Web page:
PORTLAND, Ore. — Terrance Moses was watching protesters against police brutality march down his quiet residential street one recent evening when some in the group of a few hundred suddenly stopped and started yelling.
Mr. Moses was initially not sure what the protesters were upset about, but as he got closer, he saw it: His neighbors had an American flag on display.
“It went from a peaceful march, calling out the names, to all of a sudden, bang, ‘How dare you fly the American flag?’” said Mr. Moses, who is Black and runs a nonprofit group in the Portland, Ore., area. “They said take it down. They wouldn’t leave. They said they’re going to come back and burn the house down.
This is who this propaganda outlet calls “protesters”.
These more aggressive protests target ordinary people going about their lives, especially those who decline to demonstrate allegiance to the cause. That includes a diner in Washington who refused to raise her fist to show support for Black Lives Matter, or, in several cities, confused drivers who happened upon the protests.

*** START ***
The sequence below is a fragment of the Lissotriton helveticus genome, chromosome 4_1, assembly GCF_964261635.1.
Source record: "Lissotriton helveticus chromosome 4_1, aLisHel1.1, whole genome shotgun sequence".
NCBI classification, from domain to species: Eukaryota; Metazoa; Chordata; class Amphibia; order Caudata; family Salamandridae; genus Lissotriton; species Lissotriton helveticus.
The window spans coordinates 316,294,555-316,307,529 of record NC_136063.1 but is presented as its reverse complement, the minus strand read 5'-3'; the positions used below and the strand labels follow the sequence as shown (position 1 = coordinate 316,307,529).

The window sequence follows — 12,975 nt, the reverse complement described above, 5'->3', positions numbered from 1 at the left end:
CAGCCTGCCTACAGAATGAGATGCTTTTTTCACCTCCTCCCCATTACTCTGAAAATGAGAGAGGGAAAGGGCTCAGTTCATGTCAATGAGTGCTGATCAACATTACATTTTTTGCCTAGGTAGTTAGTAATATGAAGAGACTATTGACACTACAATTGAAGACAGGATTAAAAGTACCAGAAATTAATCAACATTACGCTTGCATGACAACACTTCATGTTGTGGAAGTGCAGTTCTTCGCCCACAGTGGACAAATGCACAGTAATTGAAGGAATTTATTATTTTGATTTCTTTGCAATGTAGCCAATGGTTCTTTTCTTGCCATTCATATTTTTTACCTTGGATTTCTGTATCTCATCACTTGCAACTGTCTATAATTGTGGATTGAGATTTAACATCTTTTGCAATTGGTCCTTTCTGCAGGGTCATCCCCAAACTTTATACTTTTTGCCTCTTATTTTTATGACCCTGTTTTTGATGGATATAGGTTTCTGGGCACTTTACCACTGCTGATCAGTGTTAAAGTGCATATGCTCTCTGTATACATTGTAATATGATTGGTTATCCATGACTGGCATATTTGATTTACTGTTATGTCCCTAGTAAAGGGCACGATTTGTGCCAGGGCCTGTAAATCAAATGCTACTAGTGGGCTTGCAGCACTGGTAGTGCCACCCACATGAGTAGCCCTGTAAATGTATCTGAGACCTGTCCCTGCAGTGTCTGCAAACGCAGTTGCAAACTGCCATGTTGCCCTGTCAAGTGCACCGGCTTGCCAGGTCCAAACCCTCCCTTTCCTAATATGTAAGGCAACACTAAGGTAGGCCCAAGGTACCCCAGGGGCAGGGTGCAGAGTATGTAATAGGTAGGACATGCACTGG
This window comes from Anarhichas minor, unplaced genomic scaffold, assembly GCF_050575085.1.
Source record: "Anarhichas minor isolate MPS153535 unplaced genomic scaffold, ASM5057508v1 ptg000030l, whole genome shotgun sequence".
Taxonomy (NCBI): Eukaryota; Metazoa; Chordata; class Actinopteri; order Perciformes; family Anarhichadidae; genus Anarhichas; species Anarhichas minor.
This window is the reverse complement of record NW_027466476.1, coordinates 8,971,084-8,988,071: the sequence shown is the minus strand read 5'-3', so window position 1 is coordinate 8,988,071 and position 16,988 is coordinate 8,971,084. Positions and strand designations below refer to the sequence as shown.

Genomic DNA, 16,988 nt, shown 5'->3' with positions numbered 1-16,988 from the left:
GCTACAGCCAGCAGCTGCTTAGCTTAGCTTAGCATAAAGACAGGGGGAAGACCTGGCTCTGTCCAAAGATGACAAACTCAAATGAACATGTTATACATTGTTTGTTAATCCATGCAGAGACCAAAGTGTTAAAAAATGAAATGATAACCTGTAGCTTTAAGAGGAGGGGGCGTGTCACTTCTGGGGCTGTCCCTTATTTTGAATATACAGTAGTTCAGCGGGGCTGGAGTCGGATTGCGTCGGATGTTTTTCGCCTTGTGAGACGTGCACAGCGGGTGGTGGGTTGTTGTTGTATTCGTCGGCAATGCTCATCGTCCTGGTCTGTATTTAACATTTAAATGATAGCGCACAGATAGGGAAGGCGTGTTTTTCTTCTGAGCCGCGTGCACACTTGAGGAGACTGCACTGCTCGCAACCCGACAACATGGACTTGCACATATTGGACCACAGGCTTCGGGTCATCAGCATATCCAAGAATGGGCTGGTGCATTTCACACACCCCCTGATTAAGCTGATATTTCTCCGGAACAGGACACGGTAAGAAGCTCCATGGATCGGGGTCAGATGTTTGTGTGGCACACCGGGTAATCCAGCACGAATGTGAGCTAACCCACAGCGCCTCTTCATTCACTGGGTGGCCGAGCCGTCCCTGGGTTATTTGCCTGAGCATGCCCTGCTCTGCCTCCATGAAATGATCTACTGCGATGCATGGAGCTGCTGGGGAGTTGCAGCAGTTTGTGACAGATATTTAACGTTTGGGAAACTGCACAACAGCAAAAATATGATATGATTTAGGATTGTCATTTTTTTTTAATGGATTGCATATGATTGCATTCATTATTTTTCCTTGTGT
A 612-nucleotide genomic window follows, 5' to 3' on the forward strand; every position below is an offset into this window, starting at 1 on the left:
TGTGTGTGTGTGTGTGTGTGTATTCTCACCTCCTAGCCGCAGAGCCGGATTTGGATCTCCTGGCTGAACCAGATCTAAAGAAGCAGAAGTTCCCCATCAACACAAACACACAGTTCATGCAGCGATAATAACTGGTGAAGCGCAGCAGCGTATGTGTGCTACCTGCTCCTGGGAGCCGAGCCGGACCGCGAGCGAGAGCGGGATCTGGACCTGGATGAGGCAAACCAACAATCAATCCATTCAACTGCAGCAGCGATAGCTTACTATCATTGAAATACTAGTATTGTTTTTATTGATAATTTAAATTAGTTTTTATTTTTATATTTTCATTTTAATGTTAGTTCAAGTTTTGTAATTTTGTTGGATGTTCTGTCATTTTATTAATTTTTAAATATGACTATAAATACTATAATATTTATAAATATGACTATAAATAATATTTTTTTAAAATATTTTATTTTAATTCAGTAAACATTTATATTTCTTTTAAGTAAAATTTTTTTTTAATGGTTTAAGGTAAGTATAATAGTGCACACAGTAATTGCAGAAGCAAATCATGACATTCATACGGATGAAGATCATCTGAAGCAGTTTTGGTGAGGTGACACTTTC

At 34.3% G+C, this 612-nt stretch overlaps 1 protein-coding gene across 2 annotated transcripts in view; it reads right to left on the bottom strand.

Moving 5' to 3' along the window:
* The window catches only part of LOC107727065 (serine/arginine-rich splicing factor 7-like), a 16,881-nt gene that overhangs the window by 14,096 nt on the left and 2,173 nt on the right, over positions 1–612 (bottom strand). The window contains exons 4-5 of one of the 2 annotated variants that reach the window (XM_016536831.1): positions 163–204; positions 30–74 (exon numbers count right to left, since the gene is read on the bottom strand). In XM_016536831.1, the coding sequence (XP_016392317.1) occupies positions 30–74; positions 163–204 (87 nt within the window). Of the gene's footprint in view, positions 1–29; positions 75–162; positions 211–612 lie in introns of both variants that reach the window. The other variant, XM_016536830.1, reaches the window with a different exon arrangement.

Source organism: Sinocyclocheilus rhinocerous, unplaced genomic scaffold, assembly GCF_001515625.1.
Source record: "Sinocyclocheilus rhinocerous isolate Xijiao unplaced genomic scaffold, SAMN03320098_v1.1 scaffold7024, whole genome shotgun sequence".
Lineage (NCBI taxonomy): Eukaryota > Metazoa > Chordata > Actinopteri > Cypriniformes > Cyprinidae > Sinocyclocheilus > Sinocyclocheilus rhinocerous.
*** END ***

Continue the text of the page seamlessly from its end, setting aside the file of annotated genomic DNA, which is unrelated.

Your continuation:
Others, frustrated that little has changed since Mr. Floyd was killed, say that sitting idly and watching a protest without participating nowadays is to show tacit support for racism.
In Rochester, N.Y., protesters have confronted people at outdoor restaurants, shaking dinner tables. Marchers in Washington also accosted people eating outside, urging everyone to raise their fists to show their allegiance to the movement.
Again, calling them just protesters
In Portland, Jessie Burke, who is white and owns a coffee shop in the city, said the message of the movement is getting lost as the protests escalate and target ordinary residents in their homes.
What the hell does the guys skin color have to do with anything?
The same night the protesters came to the couple’s door last month, they marched into Kenton’s commercial district and used restaurant picnic tables as fuel for fires. They collected the colorful wooden dividers the neighbors had recently built for outdoor dining and set those ablaze as well. Mr. Moses and others in the community ran into the protests with fire extinguishers.
Again, “protesters” who burn down tables and destroy property.
They had decided that the neighborhood close by was too racially diverse for them to protest in. They needed to go somewhere whiter.